Arizona's new immigration law has been widely characterized as an unprecedented, racially insensitive assault on civil liberties. Rep. Raul Grijalva (D-Ariz.) is leading the charge. A reliable mouthpiece for the cause of lawlessness on the U.S.-Mexico border, Grijalva has called for a boycott of his home state where 70 percent of the voting public supports the crackdown, according to a Rasmussen survey.
"The law violates due process, civil rights, and federal sovereignty over immigration policy. While I believe the courts will quickly overturn it, I am concerned that the damage to my home state's credibility has already been done," the congressman wrote in a recent editorial.
The outrage is real, the rationale is feigned. Grijalva feels slighted not because he has suddenly developed a concern for the constitutional order, but because the Arizona legislature has intruded upon his ability to scuttle meaningful enforcement efforts and facilitate illegal immigration.
There's history here. Under the guise of environmental protection, Grijalva has introduced legislation that would restrict the movements of border security agents and create safe havens for criminal elements transporting illegal aliens and narcotics, critics point out.
Grijalva has proposed extending federal wilderness protection to approximately 84,000 acres of the Tumacacori Highlands within the Coronado National Forest, which is located adjacent to the Pajarita Wilderness that runs along the Mexican border.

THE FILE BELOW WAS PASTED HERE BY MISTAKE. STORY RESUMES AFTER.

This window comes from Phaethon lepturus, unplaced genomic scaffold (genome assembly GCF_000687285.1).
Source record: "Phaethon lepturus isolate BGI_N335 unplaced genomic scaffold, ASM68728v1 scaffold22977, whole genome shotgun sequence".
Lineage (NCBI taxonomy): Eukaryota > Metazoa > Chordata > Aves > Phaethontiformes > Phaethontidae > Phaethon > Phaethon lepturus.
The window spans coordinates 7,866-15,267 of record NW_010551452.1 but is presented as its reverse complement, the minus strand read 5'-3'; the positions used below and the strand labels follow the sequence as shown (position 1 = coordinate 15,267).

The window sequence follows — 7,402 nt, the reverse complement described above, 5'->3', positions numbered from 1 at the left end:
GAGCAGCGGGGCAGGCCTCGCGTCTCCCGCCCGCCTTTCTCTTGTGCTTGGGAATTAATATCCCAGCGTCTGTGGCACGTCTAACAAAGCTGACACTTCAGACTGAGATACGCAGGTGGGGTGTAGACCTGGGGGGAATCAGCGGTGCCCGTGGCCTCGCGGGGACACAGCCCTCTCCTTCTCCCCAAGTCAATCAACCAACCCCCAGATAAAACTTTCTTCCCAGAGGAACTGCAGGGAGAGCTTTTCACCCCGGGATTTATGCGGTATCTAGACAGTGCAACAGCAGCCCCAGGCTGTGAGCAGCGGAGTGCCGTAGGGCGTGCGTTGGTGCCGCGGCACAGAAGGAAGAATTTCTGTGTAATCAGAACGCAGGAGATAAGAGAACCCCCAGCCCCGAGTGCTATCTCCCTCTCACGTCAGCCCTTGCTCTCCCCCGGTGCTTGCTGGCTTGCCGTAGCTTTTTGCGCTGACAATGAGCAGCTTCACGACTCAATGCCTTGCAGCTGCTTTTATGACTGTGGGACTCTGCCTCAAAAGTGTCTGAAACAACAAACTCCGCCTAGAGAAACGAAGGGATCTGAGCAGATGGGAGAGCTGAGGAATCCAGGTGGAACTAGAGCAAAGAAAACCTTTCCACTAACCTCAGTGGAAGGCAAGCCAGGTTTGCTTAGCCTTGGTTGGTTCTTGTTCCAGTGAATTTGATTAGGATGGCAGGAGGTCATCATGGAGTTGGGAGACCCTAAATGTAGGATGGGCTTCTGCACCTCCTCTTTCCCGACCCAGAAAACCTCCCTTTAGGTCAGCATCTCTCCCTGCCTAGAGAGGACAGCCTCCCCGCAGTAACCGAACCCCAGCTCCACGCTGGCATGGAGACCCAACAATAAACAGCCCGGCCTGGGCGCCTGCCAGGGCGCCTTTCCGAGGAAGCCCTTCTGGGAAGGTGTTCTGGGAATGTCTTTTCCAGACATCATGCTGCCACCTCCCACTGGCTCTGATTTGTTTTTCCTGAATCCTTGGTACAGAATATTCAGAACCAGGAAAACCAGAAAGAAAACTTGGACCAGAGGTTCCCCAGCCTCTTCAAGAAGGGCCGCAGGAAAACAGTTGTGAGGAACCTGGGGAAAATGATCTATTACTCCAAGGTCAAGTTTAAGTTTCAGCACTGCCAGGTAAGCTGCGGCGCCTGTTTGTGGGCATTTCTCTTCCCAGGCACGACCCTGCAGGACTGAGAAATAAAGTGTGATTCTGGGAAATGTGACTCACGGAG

This wilderness designation would effectively push the Mexican border 30 miles to the north of its present location, Zack Taylor, a retired U.S. Border Patrol officer, has observed.
Just as the linebackers of football team must mirror the shifting movements of an opposing offense, U.S. border security personnel must have the flexibility and dexterity to move laterally along the southern border, he explained.
H.R. 2593, the Borderlands Conservation and Security Act, would preclude border security officials from operating on federal land, while H.R. 3287, the Tumacacori Highlands Wilderness Act, would establish a wilderness zone at the precise point where one of the largest illegal entry points into the U.S. exists.
"Coyotes on the other side of the border know the national forest is a corridor to promote their agenda," Bonner Cohen, a senior fellow with the National Center for Public Policy Research (NCPPR), said. "Having a new wilderness area placed adjacent to the existing corridor will just open the floodgates. Environmentalism is being used as a pretext to harm national security."
Federal lawmakers who are genuinely serious about enforcing the border can audition for public support and state compliance by offering up new legislation that expands the scope and reach of border security agents. As it now stands, agents can only react to movements and incursions from the other side.
"Right now, it is the smugglers and illegal aliens who decide where the Border Patrol works, not the Border Patrol," Taylor, the retired agent, said. "They simply move laterally along the border line once they are stopped in a certain area. Grijalva's legislation would do great harm to our national security because they would restrict our agents from operating in key corridors and make it easier for smugglers to predict the movements of our agents and make adjustments."